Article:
The State of New York City’s Housing and Neighborhoods in 2013
Furman Center for Real Estate and Urban Policy, New York University

I.G. Ellen et al.
05/28/2014

The State of New York City’s Housing and Neighborhoods in 2013 report , published annually by the NYU Furman Center, provides a compendium of data and analysis about New York City’s housing, land use, demographics, and quality of life indicators for each borough and the city’s 59 community districts.

The report combines timely and expert analysis of NYU Furman Center researchers with data transparency. It is presented in three parts:

Part 1: Focus on Economic Inequality

Each year, the State of New York City’s Housing and Neighborhoods describes, contextualizes, and provides analysis on a pressing and policy-relevant issue affecting New York City. In 2013, the report focuses on economic inequality in New York City, analyzing changes over time in the distribution of the city’s income, economic segregation of city residents, and the neighborhood environments experienced by people of different incomes.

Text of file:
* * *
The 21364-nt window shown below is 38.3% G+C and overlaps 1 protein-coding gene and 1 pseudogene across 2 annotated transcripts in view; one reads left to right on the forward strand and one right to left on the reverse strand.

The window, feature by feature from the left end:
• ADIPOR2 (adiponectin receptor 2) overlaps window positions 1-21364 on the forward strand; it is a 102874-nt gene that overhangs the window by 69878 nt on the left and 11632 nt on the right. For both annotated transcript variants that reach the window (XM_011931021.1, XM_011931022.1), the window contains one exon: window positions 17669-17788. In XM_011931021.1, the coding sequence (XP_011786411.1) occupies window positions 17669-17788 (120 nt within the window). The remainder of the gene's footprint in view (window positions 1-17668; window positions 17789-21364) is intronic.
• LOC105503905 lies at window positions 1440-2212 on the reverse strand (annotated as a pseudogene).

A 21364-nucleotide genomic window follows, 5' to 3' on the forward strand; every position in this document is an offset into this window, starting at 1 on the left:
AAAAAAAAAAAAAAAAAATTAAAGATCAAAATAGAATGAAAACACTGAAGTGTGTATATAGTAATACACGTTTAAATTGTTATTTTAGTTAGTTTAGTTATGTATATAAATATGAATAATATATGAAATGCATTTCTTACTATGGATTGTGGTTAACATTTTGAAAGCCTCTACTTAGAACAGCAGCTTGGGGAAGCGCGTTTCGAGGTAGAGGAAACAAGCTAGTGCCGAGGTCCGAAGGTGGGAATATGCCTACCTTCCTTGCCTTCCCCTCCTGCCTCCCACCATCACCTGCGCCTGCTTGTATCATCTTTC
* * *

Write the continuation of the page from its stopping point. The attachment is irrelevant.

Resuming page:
Part 2: City-Wide Analysis

The City-Wide Analysis provides a broad, longitudinal analysis of the New York City's housing and neighborhoods. The chapter is divided into five parts: land use and the built environment; homeowners and their homes; renters and their homes; income and workers; and neighborhood services and conditions.

Part 3: City, Borough, and Community District Data

The data section provides current and historical statistics for over 50 housing, neighborhood, and socioeconomic indicators at the city, borough, and community district levels. It also includes indicator definitions and rankings; methods; and an index of New York City’s Community Districts and Sub-Borough Areas.

Where, When, Why, and For Whom Do Residential Contexts Matter? Moving Away from the Dichotomous Understanding of Neighborhood Effects